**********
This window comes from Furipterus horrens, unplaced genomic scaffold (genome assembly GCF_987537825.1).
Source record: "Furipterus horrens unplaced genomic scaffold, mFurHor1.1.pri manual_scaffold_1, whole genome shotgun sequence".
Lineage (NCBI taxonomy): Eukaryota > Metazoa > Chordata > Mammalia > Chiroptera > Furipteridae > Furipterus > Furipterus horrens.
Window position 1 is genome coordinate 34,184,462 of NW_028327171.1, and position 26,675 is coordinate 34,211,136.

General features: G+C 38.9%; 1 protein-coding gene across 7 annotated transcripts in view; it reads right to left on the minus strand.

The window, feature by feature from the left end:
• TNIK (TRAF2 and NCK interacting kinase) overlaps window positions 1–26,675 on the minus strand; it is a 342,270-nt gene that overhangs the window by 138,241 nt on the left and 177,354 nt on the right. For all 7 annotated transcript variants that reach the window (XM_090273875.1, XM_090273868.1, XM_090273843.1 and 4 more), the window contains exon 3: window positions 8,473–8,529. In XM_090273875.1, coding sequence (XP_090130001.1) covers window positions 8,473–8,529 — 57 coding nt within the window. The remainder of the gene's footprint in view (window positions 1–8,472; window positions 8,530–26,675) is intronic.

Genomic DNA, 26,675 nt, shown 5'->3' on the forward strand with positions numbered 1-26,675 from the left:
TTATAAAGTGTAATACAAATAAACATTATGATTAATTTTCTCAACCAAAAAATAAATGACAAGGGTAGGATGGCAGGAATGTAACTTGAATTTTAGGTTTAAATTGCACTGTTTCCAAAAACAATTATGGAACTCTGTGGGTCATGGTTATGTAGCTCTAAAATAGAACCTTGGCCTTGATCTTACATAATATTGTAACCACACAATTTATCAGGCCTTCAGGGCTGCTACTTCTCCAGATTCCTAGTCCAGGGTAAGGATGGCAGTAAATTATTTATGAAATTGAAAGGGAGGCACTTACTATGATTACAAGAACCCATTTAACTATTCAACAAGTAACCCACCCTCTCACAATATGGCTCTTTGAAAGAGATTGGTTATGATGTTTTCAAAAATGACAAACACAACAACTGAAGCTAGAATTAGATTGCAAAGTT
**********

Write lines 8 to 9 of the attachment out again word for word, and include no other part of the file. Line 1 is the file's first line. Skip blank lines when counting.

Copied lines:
Genomic DNA, 26,675 nt, shown 5'->3' on the forward strand with positions numbered 1-26,675 from the left:
TTATAAAGTGTAATACAAATAAACATTATGATTAATTTTCTCAACCAAAAAATAAATGACAAGGGTAGGATGGCAGGAATGTAACTTGAATTTTAGGTTTAAATTGCACTGTTTCCAAAAACAATTATGGAACTCTGTGGGTCATGGTTATGTAGCTCTAAAATAGAACCTTGGCCTTGATCTTACATAATATTGTAACCACACAATTTATCAGGCCTTCAGGGCTGCTACTTCTCCAGATTCCTAGTCCAGGGTAAGGATGGCAGTAAATTATTTATGAAATTGAAAGGGAGGCACTTACTATGATTACAAGAACCCATTTAACTATTCAACAAGTAACCCACCCTCTCACAATATGGCTCTTTGAAAGAGATTGGTTATGATGTTTTCAAAAATGACAAACACAACAACTGAAGCTAGAATTAGATTGCAAAGTT